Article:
A Guide to Home buying in Oklahoma
Set firmly in the Midwest, Oklahoma is more than the title to a classic musical. It’s at the center of an oil boom and influx of new jobs. There’s a lot this oft-overlooked state has to offer to new residents.
Oklahoma may not play host to many large cities, but that doesn’t mean it lacks fun things to do. It’s home to many beautiful landscapes and natural areas you can visit:
For those who prefer to remain within city limits, you can spend a day at the Oklahoma City Zoo, Myriad Botanical Garden or Bricktown entertainment district.
The population of Oklahoma is incredibly diverse, with residents from all walks of life. Approximately 67 percent of residents identify as white, around 10 percent identify as Hispanic, 7 percent identify as African-American, 7 percent identify as Native American and 7 percent identify as mixed race. There’s also a significant number of foreign-born residents, with nearly 6 percent of the population having been born outside the U.S.
Oklahoma is an impressively educated state, with more than 87 percent of residents graduating high school – well above the national average. Nearly 25 percent have graduated from college, which is in line with national numbers.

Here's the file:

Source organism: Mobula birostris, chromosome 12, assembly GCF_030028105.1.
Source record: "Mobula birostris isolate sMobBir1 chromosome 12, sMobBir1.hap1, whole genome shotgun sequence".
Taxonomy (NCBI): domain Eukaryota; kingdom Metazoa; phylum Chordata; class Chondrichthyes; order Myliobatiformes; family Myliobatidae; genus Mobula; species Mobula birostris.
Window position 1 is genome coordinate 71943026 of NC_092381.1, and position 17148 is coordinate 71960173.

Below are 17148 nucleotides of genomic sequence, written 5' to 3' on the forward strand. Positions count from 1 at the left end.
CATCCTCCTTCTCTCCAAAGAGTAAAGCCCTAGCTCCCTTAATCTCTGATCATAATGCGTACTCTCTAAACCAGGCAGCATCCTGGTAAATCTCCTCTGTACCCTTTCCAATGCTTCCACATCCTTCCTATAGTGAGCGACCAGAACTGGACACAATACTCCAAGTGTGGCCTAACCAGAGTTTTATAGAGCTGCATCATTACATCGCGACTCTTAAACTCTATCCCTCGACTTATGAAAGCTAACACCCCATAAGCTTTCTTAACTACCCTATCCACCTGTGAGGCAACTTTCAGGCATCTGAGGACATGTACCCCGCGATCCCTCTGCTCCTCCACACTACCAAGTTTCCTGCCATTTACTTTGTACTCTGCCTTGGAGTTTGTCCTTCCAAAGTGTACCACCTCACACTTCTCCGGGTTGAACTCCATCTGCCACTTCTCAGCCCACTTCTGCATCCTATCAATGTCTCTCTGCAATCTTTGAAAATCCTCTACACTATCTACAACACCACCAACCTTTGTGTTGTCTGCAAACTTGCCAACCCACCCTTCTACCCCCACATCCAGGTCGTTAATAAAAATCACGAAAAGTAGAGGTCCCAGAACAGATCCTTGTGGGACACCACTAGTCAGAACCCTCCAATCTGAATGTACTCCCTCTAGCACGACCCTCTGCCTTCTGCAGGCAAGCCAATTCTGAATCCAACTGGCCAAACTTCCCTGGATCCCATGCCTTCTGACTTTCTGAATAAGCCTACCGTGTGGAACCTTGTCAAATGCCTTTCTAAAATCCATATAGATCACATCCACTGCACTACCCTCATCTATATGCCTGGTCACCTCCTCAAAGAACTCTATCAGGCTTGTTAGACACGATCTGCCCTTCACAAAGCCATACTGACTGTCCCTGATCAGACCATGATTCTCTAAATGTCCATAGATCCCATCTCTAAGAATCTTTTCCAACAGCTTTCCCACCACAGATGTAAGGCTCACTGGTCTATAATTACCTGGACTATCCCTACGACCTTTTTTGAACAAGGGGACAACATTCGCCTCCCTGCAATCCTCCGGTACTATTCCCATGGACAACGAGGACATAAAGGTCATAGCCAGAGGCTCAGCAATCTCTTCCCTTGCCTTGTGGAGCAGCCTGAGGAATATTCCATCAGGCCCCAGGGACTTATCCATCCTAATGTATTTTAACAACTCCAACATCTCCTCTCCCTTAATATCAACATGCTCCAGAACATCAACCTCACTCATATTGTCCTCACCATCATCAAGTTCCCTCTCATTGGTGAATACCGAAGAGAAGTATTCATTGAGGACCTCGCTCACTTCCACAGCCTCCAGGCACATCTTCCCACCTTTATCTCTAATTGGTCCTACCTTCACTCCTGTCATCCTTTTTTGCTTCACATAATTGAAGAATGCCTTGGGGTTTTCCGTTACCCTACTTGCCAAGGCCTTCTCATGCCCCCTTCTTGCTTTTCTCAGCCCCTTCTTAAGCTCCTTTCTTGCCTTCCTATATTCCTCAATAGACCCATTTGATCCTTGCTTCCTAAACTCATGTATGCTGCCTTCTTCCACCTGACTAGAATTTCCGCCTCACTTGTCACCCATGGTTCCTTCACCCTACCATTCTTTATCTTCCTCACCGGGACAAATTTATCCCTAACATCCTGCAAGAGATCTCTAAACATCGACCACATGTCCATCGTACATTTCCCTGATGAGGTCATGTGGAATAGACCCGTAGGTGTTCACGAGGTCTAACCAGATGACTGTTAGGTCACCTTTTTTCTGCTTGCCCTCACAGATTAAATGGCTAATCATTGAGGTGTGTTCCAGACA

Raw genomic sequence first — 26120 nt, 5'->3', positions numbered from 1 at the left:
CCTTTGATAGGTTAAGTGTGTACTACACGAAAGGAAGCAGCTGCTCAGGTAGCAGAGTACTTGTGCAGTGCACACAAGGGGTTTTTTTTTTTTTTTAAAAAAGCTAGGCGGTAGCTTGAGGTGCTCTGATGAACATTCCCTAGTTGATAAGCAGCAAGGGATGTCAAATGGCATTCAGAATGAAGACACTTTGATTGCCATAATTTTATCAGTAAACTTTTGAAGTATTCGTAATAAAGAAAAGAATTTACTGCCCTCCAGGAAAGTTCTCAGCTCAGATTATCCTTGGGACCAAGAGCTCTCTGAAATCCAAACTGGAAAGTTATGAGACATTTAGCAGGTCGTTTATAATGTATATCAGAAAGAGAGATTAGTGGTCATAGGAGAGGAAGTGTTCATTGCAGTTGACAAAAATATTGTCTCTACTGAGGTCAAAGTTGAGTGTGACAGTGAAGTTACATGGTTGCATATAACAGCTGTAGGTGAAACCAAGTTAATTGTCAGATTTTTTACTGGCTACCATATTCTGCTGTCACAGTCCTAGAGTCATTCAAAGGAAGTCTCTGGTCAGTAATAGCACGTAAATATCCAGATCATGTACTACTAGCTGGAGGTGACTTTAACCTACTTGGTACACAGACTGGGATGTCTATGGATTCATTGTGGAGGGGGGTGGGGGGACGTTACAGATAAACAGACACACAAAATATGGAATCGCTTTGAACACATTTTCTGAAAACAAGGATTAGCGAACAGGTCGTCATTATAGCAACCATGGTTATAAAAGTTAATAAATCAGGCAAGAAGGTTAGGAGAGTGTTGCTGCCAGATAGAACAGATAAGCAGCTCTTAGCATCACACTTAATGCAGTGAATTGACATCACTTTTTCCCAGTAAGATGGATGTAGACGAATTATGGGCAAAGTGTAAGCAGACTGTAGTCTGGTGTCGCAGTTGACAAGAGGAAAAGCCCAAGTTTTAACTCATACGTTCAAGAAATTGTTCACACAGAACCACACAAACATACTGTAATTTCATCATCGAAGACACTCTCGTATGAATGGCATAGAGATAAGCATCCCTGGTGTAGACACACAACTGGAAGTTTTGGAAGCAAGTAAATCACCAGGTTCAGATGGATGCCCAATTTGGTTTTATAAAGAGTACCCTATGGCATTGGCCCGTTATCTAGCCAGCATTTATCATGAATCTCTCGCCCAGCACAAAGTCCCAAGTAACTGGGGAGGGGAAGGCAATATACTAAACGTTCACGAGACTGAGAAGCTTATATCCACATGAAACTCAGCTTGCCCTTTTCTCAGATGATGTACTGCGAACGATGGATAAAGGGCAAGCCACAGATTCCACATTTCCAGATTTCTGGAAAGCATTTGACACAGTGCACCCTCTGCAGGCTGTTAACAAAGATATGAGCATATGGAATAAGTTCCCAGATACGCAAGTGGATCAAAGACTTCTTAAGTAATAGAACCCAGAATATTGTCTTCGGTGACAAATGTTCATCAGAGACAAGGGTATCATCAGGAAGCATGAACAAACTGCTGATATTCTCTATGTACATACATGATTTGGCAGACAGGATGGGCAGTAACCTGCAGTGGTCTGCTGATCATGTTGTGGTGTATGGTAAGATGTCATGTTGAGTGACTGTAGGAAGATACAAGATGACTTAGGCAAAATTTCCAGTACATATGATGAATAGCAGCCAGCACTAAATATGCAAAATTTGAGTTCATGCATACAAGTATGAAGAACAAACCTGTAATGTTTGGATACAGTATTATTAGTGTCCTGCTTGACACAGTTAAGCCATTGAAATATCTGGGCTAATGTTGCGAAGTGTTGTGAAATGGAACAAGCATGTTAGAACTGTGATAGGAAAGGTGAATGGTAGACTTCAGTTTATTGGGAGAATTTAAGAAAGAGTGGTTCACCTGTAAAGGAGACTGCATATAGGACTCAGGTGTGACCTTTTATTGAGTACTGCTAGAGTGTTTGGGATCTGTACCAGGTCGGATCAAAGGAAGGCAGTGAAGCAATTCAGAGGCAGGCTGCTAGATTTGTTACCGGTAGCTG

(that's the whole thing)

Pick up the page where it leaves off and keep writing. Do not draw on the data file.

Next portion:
The economy is growing in Oklahoma, with a workforce that increased more than 1 percent from 2016 to 2017. The following are major industries for the state:
One of the main contributors to a recent influx of employers is the low taxes on companies and individuals. This is a boon for both businesses who want to cut expenses and residents who enjoy an affordable cost of living.
Owning a home in Oklahoma can be extremely affordable compared to other areas of the U.S. In this state, the median home value is $137,000, and nearly 66 percent of residents are homeowners. Vacancies are over 14 percent, which can be to your benefit if you’re house shopping, as it means more availability and choice.
The quality of schools tends to vary. Rural areas may possess fewer resources, which can affect students’ academic success. However, there are several cities and towns with excellent school systems:
Depending on your location, you may also opt for a private or charter school rather than public education.
Home to both rural communities and thriving cities, Oklahoma is a melting pot of history and new technology. It could be the perfect setting for anyone seeking economic opportunities.